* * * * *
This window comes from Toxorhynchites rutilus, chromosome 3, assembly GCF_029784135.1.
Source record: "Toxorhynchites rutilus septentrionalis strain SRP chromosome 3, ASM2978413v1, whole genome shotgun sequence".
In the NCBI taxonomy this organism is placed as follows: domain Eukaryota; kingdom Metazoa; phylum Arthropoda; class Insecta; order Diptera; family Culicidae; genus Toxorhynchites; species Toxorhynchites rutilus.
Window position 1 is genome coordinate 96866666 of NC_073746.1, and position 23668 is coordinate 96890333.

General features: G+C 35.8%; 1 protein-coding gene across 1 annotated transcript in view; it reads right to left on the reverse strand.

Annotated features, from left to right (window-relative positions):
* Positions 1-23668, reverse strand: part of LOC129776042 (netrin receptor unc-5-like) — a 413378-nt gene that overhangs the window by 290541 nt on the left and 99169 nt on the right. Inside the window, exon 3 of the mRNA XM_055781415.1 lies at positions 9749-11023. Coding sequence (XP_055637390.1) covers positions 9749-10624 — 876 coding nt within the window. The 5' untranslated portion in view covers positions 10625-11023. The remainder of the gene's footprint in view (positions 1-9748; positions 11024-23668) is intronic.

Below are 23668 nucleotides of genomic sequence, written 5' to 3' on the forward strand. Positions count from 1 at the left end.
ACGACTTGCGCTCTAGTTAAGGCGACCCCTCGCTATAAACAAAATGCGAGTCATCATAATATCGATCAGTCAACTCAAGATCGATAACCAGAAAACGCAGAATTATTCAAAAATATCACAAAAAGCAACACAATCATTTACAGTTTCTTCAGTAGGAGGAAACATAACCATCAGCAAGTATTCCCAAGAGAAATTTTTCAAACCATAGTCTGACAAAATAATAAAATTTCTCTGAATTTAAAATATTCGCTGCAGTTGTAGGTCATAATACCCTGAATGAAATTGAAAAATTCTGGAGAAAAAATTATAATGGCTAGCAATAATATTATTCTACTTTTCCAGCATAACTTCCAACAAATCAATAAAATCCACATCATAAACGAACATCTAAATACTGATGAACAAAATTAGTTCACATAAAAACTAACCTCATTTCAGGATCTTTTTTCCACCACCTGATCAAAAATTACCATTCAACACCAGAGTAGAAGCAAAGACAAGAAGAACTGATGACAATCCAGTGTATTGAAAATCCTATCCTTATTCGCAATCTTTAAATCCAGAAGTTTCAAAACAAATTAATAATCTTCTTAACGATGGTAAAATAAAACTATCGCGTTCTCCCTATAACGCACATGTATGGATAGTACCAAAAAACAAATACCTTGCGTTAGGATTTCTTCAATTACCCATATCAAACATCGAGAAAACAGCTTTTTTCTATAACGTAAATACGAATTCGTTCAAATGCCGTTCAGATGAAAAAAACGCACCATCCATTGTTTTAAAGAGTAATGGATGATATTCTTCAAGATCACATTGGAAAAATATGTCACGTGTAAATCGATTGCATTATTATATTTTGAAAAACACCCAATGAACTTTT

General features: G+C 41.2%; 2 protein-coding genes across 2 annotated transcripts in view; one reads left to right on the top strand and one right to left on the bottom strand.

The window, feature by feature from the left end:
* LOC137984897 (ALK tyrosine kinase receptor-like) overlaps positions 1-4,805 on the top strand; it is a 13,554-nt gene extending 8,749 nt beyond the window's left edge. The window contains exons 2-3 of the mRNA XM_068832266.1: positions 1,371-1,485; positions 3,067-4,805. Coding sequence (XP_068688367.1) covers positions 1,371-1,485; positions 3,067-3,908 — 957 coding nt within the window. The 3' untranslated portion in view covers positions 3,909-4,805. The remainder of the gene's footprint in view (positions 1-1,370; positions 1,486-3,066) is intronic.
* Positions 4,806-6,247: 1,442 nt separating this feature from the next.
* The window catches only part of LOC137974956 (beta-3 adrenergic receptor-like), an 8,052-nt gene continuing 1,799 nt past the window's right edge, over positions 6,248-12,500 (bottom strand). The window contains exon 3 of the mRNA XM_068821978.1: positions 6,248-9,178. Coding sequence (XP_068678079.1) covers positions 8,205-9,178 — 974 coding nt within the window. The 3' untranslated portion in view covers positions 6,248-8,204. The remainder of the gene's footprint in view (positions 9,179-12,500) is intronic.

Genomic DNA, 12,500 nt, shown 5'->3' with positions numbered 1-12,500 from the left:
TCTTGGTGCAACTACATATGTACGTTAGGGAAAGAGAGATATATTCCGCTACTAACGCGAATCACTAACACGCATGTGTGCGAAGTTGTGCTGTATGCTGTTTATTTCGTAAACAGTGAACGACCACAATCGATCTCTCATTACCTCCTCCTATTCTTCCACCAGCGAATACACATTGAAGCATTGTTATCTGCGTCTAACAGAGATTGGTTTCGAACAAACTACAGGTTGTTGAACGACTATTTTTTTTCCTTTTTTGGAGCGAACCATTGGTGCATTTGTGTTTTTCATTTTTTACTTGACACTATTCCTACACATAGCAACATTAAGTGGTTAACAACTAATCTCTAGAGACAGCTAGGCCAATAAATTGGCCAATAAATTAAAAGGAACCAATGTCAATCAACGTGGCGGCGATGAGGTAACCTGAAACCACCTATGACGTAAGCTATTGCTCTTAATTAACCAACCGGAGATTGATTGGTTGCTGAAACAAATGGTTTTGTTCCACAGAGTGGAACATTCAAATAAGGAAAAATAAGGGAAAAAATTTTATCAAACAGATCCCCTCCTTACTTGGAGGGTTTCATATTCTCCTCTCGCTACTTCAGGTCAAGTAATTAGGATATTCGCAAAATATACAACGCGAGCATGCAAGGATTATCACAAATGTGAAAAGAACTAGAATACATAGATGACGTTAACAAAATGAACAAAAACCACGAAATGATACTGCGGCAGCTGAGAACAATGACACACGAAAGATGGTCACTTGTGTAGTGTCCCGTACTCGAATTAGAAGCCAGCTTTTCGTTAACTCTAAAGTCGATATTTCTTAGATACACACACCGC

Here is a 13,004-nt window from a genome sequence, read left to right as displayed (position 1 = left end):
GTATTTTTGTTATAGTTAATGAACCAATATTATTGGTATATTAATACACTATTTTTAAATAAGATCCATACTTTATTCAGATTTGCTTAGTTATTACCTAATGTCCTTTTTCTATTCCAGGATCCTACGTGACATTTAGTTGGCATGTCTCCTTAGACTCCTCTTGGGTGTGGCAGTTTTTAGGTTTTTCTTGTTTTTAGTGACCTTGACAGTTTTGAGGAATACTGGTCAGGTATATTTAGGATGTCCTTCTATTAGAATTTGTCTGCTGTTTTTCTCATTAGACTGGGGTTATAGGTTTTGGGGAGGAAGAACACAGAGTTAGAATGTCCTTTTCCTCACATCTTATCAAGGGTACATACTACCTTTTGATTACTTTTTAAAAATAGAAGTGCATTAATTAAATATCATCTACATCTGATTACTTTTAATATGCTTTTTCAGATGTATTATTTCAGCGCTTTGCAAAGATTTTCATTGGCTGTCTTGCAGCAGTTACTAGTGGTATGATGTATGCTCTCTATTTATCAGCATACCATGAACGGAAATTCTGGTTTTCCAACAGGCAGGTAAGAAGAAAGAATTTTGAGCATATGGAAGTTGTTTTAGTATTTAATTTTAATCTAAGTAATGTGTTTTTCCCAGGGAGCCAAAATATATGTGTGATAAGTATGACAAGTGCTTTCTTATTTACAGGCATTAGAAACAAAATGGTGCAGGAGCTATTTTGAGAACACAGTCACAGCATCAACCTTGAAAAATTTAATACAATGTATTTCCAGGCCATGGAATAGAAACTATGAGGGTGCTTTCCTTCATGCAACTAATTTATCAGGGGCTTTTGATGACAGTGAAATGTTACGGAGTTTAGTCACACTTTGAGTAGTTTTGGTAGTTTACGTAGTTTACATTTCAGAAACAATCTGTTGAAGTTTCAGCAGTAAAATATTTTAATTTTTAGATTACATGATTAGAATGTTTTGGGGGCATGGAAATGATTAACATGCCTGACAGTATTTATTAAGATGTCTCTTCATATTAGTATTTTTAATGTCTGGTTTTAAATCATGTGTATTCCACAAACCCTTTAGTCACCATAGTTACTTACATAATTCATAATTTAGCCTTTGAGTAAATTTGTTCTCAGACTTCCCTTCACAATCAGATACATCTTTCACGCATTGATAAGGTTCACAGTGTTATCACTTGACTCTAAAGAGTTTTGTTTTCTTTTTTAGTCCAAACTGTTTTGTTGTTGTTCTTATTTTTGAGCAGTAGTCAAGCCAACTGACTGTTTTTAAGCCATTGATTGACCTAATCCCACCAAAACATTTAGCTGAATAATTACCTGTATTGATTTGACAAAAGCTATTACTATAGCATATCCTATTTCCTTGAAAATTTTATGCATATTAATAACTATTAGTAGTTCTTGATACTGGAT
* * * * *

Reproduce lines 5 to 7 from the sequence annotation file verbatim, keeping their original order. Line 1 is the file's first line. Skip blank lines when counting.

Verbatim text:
General features: G+C 35.8%; 1 protein-coding gene across 1 annotated transcript in view; it reads right to left on the reverse strand.

Annotated features, from left to right (window-relative positions):
* Positions 1-23668, reverse strand: part of LOC129776042 (netrin receptor unc-5-like) — a 413378-nt gene that overhangs the window by 290541 nt on the left and 99169 nt on the right. Inside the window, exon 3 of the mRNA XM_055781415.1 lies at positions 9749-11023. Coding sequence (XP_055637390.1) covers positions 9749-10624 — 876 coding nt within the window. The 5' untranslated portion in view covers positions 10625-11023. The remainder of the gene's footprint in view (positions 1-9748; positions 11024-23668) is intronic.